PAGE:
Wednesday, November 11, 2015

Meal Time In Swenglish

I came across this really cool YouTube channel. It’s called Regular Ordinary Swedish Meal Time or ROSMT in short. And get this – it’s about cooking. Now you might probably ask – “Cooking? What’s so cool about that?” Read on to find out.

1)      ROSMT is about a group of ordinary Swedish guys who cook Swedish food. But this isn’t your ordinary cooking show. It’s a cooking show with a difference. Meet Mr. Fox, their kitchen pet.

2)  The recipes don’t make any sense at all (which I think is the best part) but in the end, they actually make edible food.

3)   Niclas Lundberg – the chef – will make you smile on a bad day.   

4) It's in Swenglish but they have awesome subtitles (yes, they're really creative with subtitles)

5) This is one of the channels with videos you would love to mimic.  It might even make you want to go the kitchen and try all the stunts much to your mom’s annoyance.

6)   From this show, one will find out the many different ways to peel and cut vegetables, knead dough, melt butter and mix the ingredients. 

7)  Best part of all – it will have you rolling on the floor laughing. 
Don't forget a pre-dinner snack! Mayo, it's good for you!

Sunday, November 11, 2012

Gotta love those days!

Math was a subject I dreaded when I was in the fifth grade. Addition and subtraction confused me, multiplication and division boggled my mind and the word problems just added to my own problems and made life more depressing.

Every day, I’d come home and curse every mathematician I knew and shout in fury at my lifeless book as I did word problems for homework. It was exhausting – the shouting and the calculator-less calculations.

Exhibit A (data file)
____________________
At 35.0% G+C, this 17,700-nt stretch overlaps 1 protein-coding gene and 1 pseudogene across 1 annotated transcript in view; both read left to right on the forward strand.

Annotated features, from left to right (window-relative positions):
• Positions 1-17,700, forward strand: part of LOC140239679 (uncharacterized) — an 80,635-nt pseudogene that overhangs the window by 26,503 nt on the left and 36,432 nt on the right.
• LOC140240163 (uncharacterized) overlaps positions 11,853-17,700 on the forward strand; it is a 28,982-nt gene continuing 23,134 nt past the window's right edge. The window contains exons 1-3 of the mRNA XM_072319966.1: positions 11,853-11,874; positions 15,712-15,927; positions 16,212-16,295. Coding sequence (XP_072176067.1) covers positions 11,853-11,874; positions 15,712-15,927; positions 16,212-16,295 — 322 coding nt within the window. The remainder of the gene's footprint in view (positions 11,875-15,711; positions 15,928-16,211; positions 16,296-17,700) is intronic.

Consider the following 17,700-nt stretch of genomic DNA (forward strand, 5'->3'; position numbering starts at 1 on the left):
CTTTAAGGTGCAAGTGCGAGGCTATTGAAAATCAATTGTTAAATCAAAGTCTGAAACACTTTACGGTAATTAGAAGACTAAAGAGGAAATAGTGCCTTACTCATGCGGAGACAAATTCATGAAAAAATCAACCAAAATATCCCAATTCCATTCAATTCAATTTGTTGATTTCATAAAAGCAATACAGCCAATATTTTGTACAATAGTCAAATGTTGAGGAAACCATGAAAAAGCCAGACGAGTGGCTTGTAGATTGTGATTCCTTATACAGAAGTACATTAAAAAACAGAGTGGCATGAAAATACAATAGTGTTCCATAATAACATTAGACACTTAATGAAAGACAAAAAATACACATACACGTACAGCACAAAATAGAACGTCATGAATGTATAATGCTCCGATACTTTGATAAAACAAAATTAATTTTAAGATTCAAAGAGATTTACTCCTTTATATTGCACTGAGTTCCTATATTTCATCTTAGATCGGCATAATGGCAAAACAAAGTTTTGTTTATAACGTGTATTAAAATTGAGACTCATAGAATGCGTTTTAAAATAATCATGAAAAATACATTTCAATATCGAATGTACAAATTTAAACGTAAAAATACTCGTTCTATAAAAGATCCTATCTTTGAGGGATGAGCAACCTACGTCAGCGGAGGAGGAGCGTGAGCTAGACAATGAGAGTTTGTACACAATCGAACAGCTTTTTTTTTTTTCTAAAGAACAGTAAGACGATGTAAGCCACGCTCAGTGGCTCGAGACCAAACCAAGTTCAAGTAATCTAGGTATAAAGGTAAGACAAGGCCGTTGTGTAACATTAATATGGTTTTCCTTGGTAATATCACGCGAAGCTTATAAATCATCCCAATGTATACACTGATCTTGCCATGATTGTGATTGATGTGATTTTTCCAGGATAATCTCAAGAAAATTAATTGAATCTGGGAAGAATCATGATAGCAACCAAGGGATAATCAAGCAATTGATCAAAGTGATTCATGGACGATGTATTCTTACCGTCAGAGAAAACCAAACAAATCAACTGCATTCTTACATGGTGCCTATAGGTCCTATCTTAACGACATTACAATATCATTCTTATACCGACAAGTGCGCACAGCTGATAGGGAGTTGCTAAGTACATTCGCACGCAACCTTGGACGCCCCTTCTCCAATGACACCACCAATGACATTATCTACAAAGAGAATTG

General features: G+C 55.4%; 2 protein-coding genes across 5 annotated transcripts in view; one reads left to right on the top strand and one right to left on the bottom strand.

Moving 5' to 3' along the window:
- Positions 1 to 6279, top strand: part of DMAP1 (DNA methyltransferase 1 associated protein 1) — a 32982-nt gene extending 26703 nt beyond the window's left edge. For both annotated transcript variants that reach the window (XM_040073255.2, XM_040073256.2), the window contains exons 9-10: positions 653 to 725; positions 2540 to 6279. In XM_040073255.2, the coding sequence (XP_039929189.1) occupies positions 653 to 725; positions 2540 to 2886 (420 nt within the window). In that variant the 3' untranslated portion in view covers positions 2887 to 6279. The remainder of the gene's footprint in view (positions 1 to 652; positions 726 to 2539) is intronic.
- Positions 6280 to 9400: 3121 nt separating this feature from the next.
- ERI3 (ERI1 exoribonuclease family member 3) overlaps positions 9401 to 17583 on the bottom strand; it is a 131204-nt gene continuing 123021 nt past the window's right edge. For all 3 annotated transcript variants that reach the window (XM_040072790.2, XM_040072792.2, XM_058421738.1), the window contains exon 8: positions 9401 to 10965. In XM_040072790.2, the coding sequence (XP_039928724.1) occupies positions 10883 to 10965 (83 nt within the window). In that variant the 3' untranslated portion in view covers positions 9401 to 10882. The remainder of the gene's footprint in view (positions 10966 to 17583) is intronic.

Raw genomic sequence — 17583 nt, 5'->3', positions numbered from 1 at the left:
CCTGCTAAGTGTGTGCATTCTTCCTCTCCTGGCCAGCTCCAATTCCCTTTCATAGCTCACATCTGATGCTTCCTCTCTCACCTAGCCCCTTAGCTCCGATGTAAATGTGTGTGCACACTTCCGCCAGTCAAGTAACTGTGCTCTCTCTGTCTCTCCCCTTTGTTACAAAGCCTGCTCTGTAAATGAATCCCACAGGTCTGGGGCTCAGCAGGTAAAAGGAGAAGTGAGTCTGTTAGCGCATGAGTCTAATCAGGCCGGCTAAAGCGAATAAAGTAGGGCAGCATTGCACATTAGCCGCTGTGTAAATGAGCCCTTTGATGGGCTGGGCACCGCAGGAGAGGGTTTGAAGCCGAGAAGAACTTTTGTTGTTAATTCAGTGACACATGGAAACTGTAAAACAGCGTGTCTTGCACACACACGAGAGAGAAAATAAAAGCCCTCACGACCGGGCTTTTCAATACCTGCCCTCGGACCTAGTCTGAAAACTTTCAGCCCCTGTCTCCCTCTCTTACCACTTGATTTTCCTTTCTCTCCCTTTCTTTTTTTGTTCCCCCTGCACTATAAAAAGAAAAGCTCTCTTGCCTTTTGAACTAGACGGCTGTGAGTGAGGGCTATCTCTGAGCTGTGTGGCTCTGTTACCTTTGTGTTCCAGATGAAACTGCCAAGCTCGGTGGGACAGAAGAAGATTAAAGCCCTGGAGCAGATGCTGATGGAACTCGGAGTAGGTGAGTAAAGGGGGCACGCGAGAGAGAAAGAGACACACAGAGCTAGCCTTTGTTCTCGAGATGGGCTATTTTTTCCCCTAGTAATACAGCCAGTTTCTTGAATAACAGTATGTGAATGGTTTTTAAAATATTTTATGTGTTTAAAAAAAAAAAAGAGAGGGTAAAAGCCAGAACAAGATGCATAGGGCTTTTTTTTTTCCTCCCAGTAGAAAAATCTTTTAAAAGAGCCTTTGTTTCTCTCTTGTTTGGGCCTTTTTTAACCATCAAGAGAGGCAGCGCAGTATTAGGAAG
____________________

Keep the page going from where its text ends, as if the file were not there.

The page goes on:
I’ll never forget the day I was humiliated in front of the whole class. We were asked to memorize the multiplication tables of sixteen through nineteen. As expected, I punched and screamed into my pillow each time I messed up the seventeen times table. Although I ended up with a sore throat because of all the screaming, I survived that night.

The next day in math class, the teacher had to pick me out of the forty students in math to recite the seventeen times table. The moment I got up, my mind went blank. I just stood there with my mouth half open and demonstrated to the class how brown could turn red within a matter of seconds. I left the teacher with no other choice but to make me write the multiplication table five times.

Remembering Her

I always used to wonder what lay behind those sunken eyes and about the kind of experiences that those wizened hands had to go through.

She was a small woman. She looked so fragile, that it seemed like even the slightest force would hurt her. Her hair – as white as snow and as soft as silk – flowed over her pillow as she slept. From time to time, I would message her thin hands and legs slowly. I was afraid I would hurt her if I rushed. While I would be at it, she would look at me with those eyes that never failed to shine and mutter something incomprehensible in her raspy and shaky but extremely soft voice. I would listen hard trying to understand her but I could never make out what she was saying.

During those moments when I sat next to her on her bed, I felt like asking her so many questions. I wanted to know what her childhood was like – what it felt like to be married at the age of twelve and have kids by the age of seventeen. I knew that those were very personal questions that I would never be able to bring myself to ask. But, I wanted to know about all the experiences she had been through, all the hardships she had faced and how she overcame them. But I could never make out just by looking at her, for her face was a mask that hid her life experiences and the white sari that she wore ever since her husband’s death covered her past life.

When I think of my great-grandmother, I can smell the body oil that she applied to her hands and legs – the pleasant fragrance that filled the room when the bottle was opened and that grew stronger the moment she poured it onto her palm. I remember her white and flowing hair and her long and graceful but wrinkled hands. I can still feel those hands on mine as the memory of that one massage that I ever gave her comes back to me.

I wish I could go back to the time she talked to me and try even harder to listen to what she had to say. During those times I spent with her, I wanted to tell her about my life – about my school, my friends and how life in Tanzania was different from that in India. Most of all, I wanted to tell her that I loved her, but I never could. And now, I never can.